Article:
Amber Keyser has gathered together a delightful, diverse collection of stories from straight, lesbian, bisexual, and trans women writing honestly about their first sexual experiences. The slim book does a great job at encompassing a wide variety of stories of sex and sexuality, while avoiding the limited and damaging understandings of virginity all-too-often inherent in collections like this
The Regional Office Is Under Attack! by Manuel Gonzales (Riverhead Books)
Strong female characters, assassins, oracles, origin stories, and the possible end of the world.I don’t know how much more to say about a book this good; read it.
Sex Object: A Memoir by Jessica Valenti (Dey Street Books)
Valenti captures for her readers the exhaustion and constant retraumatization that it is to live with a female body in a culture that assumes female bodies as commodities. Weaving together these truths with stories from her own life, she avoids the helpful-but-exhausting suggestions of how to ignore/laugh off/fight back, and instead offers her stories in a way that tells people “This is how bad it is. And it’s enough.”
Katy Goodwin-Bates, regular reviewer (YA fiction, adult fiction, adult nonfiction)
Here I Am by Jonathan Safran Foer (Hamish Hamilton)
By combining a dysfunctional family with (almost) real-life political conflict, Safran Foer basically wrote my perfect novel.
All the Birds in the Sky by Charlie Jane Anders (Tor Books)
An astonishingly assured debut novel, this set the bar high for 2016 reading in January. Following two childhood friends as their lives take very different paths, while the world goes mad around them, it remains one of my favourite books of the year.
The Natural Way of Things by Charlotte Wood (Allen & Unwin)
This very odd book is about a mysterious camp in the Australian outback, housing a motley crew of women whose incarceration is as confusing to them as it initially is to the reader. Wood’s novel is an excellent addition to my ‘Feminist Novels’ shelf.
The Underground Railroad by Colson Whitehead (Doubleday)
Often visceral, always compelling, Whitehead’s tale of slavery places the metaphorical railroad as a real one, transporting escaped slaves on a subterranean and often terrifying journey to freedom.
Homegoing by Yaa Gyasi (Alfred A. Knopf)
This doesn’t come out in the UK till January but, as it’s been out elsewhere for months, I’m putting it on here. Homegoing is getting plenty of well-deserved hype on Twitter and you should listen; it’s an astounding, sweeping story of interconnected families, starting in colonial Africa and ending in modern-day America. It’s truly wonderful.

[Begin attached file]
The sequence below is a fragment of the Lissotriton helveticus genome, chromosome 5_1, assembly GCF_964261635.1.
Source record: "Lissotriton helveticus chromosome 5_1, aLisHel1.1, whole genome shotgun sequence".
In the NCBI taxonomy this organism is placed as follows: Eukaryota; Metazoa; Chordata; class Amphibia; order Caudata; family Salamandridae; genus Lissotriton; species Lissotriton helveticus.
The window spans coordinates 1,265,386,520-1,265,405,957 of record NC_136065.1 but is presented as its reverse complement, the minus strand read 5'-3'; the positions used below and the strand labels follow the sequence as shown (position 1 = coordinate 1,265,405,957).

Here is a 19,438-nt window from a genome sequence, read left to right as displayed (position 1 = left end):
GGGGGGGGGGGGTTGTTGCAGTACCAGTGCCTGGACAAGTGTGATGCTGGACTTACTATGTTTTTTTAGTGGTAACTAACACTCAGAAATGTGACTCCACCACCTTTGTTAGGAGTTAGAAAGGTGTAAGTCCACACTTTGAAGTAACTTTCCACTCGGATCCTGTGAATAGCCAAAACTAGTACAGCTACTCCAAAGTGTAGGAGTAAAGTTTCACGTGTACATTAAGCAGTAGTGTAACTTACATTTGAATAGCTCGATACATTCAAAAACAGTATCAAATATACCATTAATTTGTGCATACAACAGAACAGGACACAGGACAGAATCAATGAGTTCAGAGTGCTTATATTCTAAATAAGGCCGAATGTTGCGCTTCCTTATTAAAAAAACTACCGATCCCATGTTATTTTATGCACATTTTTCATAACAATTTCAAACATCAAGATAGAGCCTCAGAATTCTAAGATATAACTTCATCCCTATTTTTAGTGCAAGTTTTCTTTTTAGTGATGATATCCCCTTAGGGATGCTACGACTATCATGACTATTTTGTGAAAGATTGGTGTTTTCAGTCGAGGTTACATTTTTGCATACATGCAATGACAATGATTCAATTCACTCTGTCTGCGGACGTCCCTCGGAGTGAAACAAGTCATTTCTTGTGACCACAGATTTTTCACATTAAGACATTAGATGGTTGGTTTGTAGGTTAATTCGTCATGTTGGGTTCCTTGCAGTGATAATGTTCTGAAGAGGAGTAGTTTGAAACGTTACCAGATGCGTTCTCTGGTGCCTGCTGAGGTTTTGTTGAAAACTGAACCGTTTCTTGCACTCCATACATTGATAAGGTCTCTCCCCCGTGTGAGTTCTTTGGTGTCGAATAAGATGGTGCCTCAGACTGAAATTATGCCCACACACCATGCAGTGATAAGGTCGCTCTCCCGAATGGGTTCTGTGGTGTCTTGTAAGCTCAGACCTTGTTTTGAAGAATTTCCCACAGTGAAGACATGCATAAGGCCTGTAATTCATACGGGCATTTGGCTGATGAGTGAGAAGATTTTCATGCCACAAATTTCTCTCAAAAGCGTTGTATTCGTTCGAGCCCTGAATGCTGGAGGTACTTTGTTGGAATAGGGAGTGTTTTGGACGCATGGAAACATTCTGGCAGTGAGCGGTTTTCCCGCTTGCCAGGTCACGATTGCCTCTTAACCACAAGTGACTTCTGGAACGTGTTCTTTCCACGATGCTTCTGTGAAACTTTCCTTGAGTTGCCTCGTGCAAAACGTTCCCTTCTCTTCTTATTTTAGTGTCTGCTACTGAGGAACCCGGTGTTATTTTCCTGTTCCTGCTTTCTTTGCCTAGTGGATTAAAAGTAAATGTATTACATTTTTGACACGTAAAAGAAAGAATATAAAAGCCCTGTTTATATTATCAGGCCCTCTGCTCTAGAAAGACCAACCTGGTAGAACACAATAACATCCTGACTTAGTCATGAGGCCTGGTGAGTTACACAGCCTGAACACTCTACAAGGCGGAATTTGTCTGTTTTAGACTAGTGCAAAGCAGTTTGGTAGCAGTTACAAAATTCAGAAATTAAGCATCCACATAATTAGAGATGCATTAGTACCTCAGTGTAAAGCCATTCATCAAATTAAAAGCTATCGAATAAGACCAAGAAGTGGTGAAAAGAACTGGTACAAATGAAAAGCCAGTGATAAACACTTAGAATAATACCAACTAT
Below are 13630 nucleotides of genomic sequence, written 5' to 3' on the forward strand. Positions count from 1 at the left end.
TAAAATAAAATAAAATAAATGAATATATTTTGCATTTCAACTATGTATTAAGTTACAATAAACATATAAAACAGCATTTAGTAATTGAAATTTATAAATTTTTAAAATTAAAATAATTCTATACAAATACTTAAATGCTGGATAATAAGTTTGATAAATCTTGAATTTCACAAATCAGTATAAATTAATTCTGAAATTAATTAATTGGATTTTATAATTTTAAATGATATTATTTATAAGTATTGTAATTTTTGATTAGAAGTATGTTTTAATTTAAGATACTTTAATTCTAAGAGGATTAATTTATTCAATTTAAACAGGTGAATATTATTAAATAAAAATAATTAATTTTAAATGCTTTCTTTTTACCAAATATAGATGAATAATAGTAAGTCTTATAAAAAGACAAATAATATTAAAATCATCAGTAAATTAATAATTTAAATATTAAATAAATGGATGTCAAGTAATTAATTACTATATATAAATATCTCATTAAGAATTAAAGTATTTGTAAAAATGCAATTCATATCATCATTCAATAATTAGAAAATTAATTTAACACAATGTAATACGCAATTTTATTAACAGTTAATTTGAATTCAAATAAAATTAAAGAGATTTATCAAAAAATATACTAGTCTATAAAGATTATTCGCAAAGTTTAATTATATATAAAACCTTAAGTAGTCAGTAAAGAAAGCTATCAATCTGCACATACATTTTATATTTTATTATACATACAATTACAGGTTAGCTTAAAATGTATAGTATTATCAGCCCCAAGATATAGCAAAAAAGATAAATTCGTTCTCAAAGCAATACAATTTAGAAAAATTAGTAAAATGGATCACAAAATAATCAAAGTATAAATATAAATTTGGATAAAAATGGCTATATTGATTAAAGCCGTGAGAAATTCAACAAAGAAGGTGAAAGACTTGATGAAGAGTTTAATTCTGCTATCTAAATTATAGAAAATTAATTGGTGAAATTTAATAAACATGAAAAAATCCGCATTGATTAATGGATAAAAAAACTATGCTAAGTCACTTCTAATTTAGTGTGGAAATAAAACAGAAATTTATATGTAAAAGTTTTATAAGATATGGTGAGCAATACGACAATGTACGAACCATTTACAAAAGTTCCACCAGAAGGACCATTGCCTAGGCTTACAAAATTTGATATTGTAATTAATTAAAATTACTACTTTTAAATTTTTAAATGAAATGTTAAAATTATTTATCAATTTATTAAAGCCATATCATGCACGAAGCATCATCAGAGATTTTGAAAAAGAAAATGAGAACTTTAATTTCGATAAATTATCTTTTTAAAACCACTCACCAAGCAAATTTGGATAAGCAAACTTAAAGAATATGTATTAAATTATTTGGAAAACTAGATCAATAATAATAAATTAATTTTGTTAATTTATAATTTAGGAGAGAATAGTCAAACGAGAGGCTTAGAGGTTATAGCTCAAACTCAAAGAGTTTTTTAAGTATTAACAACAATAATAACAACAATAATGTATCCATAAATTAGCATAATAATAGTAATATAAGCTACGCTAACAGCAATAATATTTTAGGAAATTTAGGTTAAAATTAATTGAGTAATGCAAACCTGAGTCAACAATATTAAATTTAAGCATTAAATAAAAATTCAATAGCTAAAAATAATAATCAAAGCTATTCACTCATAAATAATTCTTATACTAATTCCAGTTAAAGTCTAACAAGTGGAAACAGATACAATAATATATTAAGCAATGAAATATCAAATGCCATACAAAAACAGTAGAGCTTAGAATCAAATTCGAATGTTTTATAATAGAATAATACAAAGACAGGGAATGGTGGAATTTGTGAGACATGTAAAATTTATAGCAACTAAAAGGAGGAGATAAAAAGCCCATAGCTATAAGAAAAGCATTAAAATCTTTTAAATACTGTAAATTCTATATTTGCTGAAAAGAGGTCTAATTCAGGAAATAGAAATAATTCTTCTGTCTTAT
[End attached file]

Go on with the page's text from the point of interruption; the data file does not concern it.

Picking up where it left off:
The Smell of Other People’s Houses by Bonnie Sue Hitchcock (Wendy Lamb Books)
My favourite YA novel of the year; this will chill you with its depiction of frozen Alaska but warm you with its beautiful narrative of teenagers whose connections save them from tragedy.
Gemina by Jay Kristoff and Amie Kaufman (Knopf Books for Young Readers)
The sequel to 2015’s frankly sensational Illuminae, this is just as good as its predecessor. Using the same varied style as the first book but continuing the story aboard a different spacecraft, Gemina is the year’s best sequel.
Lydia: The Wild Girl of Pride & Prejudice by Natasha Farrant (The Chicken House)
A perfect example of light reading, Farrant’s Lydia tells the story of the youngest and most troublesome Bennet sister as she rants about her family and lusts after Wickham. It may have made Lydia my favourite Bennet sister.
Ian G. Wilson, regular reviewer (crime fiction)
The Perplexing Theft of the Jewel in the Crown by Vaseem Kahn (Hachette)
Kahn’s delightful jewel heist mystery is full of the colors of Mumbai. The ethical Inspector Chopra plunges his detective bureau into solving not one, but three puzzles. The atmosphere and characters are the selling points of this work, but the capers of the Baby Ganesh Agency’s personnel are entertaining and touching.
A Murder in Time by Julie McElwain (Pegasus)
McElwain’s first book is graphic and not for the faint of heart, but extremely well written and deftly plotted. Kendra Donovan is a tough ex-FBI agent attempting to catch a serial killer in early 19th century England. The time-slip element will be of interest to science fiction and fantasy fans.
Apothecary Melchior and the Mystery of St. Olaf’s Church by Indrek Hargla (Peter Owen)
From Estonia comes this dark mystery set in medieval Tallinn. Worth reading for the beautifully described setting alone, the book also features colorful characters and a strong plot.
The Waters of Eternal Youth by Donna Leon (Atlantic Monthly)
Leon’s twenty-fifth mystery featuring Commissario Guido Brunetti shows the good and bad sides of 21st century Venetian life in vivid color. Brunetti, his family, and his colleagues are genuine, compassionate characters. The mystery itself is a little weak, but the plot tugs at the heart strings.
Precious and Grace by Alexander McCall Smith (Pantheon)
The latest of Smith’s No. 1 Ladies’ Detective Agency novels set in Botswana is more of a study in solving problems than a strict mystery. Lovely depictions of interpersonal relations and a quaint formality of language are the highlights of this moving work.